Peck K, Kim M, Choi J, Kim H, Kang C, Cho YK, Park DW, Lee HJ, Lee MS, Ko KS. In vitro time-kill studies of antimicrobial agents against blood strains of imipenem-resistant Acinetobacter baumannii, including colistin- or tigecycline-resistant strains. J Med Microbiol, 2012; 61(3):353–60. https://doi.org/10.1099/jmm.0.036939-0

Ranjan A, Shaik S, Nandanwar N, Hussain A, Tiwari SK, Semmler T, Jadhav S, Wieler LH, Alam M, Colwell RR, Ahmed N. Comparative genomics of Escherichia coli isolated from skin and soft tissue and other extraintestinal infections. MBio, 2017; 8(4):1–10. https://doi.org/10.1128/mBio.01070-17

Sasirekha B, Shivakumar S. Occurrence of plasmid-mediated AmpC β-lactamases among Escherichia coli and Klebsiella pneumoniae clinical strains in a Tertiary Care Hospital in Bangalore. Indian J Microbiol, 2011; 52(2):174–9. https://doi.org/10.1007/s12088-011-0214-2

Shah P, Williamson M. Antibacterial and synergistic activity of Calendula officinalis methanolic petal extract on Klebsiella pneumoniae co-producing ESBL and AmpC beta-lactamase. Int J Curr Microbiol App Sci, 2015; 4(4):107–17.

Shah P, Williamson M. In vitro antibacterial activity of neem leaves on Extended spectrum beta-lactamase and Ambler Class C coproducers from skin and soft tissue infections. Asian J Pharm Clin Res, 2018; 11(1):210–3. https://doi.org/10.22159/ajpcr.2018.v11i1.21754

Shah P, Williamson M, Rathod S. Antibacterial activity of aqueous garlic extract on beta-lactamase producing Acinetobacter strains from skin and soft tissue infections. Asian J Pharm Clin Res, 2016; 9(6):152–6. https://doi.org/10.22159/ajpcr.2016.v9i6.13960

Shayan S, Bokaeian M, Shahraki S, Saeidi, S. Prevalence of AmpC and ESBL producing E. coli and antibacterial effect of Allium sativum on clinical strains collected from Zahedan Hospitals. Zahedan J Res Med Sci, 2014; 16(4):6–10.

Shinde S, Nataraj G, Mehta P. Multiple beta lactamase resistance mechanism in Escherichia coli and Klebsiella pneumoniae. Bombay Hosp J, 2013; 55(1):32–9.

Sundin DR. Hidden beta-lactamases in the Enterobacteriaceae— dropping the extra disks for detection, part II. Clin Microbiol Newsletter, 2009; 31(7):47–52. https://doi.org/10.1016/j.clinmicnews.2009.03.001

Tan TY, Yong L, He J, Koh T, Hsu L. Evaluation of screening methods to detect plasmid-mediated AmpC in Escherichia coli, Klebsiella pneumoniae, and Proteus mirabilis. Antimicrob Agents Chemother, 2009; 53(1):146–9. https://doi.org/10.1128/AAC.00862-08

Tariq M, Gore M, Aruna K. Antibacterial and synergistic activity of ethanolic Ajwain (Trachyspermum Ammi) extract on ESBL and MBL producing uropathogens. Int J Pharm Pharm Sci, 2014; 6(6):278–84.

Thomson K. Extended-spectrum-beta-lactamase, AmpC, and carbapenemase issues. J Clin Microbiol, 2010; 48(4):1019–25. https://doi.org/10.1128/JCM.00219-10

Wolde T, Kuma H, Trueha K, Yabeker A. Anti-bacterial activity of garlic extract against human pathogenic bacteria. J Pharmacovigil, 2018; 6(1):253.

/
/
/
/
/
/
/
/
/
/
/
/
/
/
/
/
/
/
/
/
/
/

INTRODUCTION

Cefotaxime—a beta-lactam antibiotic is the most preferable antibiotic given during severe infections (Badar and Navale, 2012). Resistance toward beta-lactams in clinical strains is primarily caused due to the hydrolysis of the antibiotic by a beta-lactamase enzyme. Extended-spectrum beta-lactamases (ESBLs) are enzymes susceptible to clavulanate and they hydrolyze penicillins, extended-spectrum cephalosporins, and monobactams (Thomson, 2010). Ambler Class C (AmpC) class beta-lactamases are cephalosporinases which are poorly inhibited by clavulanic acid, and can hydrolyze cephamycins as well as other extended-spectrum cephalosporins (Sasirekha and Shivakumar, 2011). When ESBL and AmpC beta-lactamase co-exist, they mask each other; hence, their detection is difficult. They also cause an increase in the minimum inhibitory concentration (MIC) values for beta-lactam antibiotics (Sundin, 2009).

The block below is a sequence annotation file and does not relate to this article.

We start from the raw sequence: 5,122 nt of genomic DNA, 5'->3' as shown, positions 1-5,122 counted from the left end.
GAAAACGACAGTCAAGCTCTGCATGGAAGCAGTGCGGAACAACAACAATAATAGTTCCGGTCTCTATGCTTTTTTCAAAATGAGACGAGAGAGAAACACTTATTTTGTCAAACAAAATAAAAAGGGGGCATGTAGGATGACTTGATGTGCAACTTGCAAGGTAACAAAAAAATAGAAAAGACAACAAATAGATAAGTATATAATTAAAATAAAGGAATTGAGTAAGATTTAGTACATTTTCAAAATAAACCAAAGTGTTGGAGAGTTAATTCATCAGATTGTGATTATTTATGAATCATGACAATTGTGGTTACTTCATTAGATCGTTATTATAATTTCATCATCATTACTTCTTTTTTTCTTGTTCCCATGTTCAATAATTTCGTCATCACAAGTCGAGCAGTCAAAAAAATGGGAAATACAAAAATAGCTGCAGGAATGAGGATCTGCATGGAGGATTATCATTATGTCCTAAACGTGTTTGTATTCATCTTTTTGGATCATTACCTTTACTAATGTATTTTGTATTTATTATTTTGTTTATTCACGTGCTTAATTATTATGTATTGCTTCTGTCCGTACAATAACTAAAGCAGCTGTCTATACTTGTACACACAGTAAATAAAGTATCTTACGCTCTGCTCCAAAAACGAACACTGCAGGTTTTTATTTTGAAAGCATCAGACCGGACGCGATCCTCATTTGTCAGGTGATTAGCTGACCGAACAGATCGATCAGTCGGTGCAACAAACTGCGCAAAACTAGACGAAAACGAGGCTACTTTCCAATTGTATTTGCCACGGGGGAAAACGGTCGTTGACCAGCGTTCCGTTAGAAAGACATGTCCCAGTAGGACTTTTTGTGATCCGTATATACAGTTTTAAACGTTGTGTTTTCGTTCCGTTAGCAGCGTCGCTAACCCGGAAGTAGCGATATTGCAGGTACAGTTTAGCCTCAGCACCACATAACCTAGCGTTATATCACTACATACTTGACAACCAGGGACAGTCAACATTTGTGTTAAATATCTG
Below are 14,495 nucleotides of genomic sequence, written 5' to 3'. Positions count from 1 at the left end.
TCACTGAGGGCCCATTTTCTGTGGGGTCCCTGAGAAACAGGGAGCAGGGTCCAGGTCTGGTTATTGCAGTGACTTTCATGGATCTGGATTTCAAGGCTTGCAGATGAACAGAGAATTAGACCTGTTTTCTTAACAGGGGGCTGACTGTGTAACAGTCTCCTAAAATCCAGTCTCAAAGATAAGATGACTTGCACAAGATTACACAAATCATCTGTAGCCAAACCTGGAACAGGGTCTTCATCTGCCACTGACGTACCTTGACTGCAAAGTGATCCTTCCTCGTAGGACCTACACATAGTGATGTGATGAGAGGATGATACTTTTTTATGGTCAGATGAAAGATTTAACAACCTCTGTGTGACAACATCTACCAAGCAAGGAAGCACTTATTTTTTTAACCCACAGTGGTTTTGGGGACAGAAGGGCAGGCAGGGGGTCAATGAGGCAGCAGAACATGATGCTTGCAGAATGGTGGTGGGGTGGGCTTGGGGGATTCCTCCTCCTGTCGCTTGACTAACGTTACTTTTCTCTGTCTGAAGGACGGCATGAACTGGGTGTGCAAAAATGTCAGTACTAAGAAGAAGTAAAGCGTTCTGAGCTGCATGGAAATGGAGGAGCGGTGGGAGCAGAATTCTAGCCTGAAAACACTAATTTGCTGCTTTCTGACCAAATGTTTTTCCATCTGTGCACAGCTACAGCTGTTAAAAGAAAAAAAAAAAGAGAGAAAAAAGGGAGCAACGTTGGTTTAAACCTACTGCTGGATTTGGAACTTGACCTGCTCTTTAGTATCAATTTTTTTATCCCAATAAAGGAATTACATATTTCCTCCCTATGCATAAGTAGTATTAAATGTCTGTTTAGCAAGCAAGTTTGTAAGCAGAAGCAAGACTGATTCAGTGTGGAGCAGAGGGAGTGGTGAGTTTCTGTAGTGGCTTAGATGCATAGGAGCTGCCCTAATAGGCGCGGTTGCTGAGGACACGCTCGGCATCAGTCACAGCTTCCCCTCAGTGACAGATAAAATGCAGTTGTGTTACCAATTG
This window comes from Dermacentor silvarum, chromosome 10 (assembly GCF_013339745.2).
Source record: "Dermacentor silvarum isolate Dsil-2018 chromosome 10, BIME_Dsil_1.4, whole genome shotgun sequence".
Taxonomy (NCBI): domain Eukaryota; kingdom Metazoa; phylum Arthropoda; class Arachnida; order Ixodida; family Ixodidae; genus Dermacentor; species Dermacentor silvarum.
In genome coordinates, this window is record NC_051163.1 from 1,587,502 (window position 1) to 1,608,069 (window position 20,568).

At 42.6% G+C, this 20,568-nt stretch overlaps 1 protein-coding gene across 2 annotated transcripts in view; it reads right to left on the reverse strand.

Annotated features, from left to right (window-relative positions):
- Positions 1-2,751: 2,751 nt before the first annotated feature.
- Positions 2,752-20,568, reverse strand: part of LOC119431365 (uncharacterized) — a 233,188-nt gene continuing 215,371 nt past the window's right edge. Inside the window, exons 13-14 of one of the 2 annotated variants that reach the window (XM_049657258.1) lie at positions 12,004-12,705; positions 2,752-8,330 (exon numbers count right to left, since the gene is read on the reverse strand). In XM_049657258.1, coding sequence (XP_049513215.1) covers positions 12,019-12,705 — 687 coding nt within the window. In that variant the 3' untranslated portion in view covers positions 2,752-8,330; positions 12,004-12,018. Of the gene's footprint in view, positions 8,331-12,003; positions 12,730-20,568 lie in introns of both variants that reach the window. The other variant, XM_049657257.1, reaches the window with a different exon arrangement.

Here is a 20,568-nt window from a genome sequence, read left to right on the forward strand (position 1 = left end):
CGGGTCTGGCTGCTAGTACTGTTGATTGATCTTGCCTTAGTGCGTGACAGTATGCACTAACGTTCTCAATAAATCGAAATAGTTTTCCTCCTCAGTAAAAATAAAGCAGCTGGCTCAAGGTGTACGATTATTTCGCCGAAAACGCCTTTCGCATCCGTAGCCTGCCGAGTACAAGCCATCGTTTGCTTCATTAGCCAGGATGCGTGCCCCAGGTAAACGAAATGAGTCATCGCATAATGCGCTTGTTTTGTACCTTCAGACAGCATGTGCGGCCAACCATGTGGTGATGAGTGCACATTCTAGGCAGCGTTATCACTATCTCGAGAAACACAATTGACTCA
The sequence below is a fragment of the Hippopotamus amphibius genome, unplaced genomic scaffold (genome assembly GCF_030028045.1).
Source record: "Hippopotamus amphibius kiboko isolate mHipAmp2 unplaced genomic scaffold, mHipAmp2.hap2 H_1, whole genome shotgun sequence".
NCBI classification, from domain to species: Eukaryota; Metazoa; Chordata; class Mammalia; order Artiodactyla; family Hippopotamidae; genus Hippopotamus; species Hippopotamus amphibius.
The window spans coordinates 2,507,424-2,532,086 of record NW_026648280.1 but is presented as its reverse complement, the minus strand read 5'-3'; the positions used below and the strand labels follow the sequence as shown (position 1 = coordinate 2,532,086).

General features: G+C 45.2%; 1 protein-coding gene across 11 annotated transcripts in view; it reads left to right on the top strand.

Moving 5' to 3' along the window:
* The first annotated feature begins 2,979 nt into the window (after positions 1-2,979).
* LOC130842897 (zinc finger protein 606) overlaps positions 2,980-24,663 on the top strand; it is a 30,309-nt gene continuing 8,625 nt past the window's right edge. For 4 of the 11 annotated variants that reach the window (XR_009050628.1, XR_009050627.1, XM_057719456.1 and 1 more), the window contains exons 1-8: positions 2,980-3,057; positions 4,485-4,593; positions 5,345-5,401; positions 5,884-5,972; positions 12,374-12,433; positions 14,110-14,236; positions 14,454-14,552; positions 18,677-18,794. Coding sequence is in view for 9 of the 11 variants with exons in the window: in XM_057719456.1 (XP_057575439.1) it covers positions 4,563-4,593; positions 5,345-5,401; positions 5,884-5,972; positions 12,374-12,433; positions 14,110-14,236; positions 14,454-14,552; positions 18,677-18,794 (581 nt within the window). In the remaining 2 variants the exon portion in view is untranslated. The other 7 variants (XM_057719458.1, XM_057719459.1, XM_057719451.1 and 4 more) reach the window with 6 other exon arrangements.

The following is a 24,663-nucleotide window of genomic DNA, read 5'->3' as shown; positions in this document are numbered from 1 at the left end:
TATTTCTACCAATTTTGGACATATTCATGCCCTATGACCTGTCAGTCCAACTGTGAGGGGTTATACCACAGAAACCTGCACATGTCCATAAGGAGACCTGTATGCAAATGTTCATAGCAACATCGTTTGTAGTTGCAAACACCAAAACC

Skin and soft tissue infections (SSTIs), which lead to hospitalization, are generally caused due to Gram-negative pathogens, which can lead to sepsis, organ failure, and death (Shah and Williamson, 2018). Escherichia coli is one of the most common Gram-negative bacilli likely to be encountered in SSTIs from India (Patel et al., 2010). Due to the increase in the severity of Gram-negative infections, new antimicrobials are being analyzed in the form of natural compounds either as stand-alone or adjunctive therapy (Miyasaki et al., 2010).

Garlic (Allium sativum) exhibits a broad spectrum of antibacterial activity against pathogens (Chowdhury et al., 1991; Wolde et al., 2018). Its antibacterial activity is attributed to sulfur-containing compounds like alliin, allicin, ajoene, allyl propyl, diallyl trisulfide, s-allyl cysteine, and S-allylmercaptocysteine (Borlinghaus, 2014). Allicin interacts with important thiol-containing enzymes which maintain the correct redox state within microorganisms, and thus its viability. Hence, developing a resistance to garlic would require modifying these vital enzymes, which would damage the microbes, making garlic a potent antimicrobial agent (Ankri and Mirelman, 1999).

There is no documented report analyzing the association between Cefotaxime and aqueous garlic extract (AGE), against E. coli strains which co-produce ESBL and AmpC, from SSTIs, to the best of our knowledge. Hence, the current study aims to examine the synergistic activity of Cefotaxime and aqueous garlic extract on beta-lactamase producing E. coli strains isolated from SSTIs.


MATERIAL AND METHODS

The present study was carried out in a tertiary care hospital and was permitted by the local ethics committee of the institution (Reference no—PG/EC/40/2012).

Bacterial strains

A total of 59 non-duplicate E. coli strains from SSTIs of patients from our Tertiary Care Hospital were selected for the current study. The samples were cultured on MacConkey’s agar, and E. coli strains identified by conventional tests like cultural characteristics and biochemical tests were selected (Colle et al., 1996).

Antimicrobial susceptibility test (AST)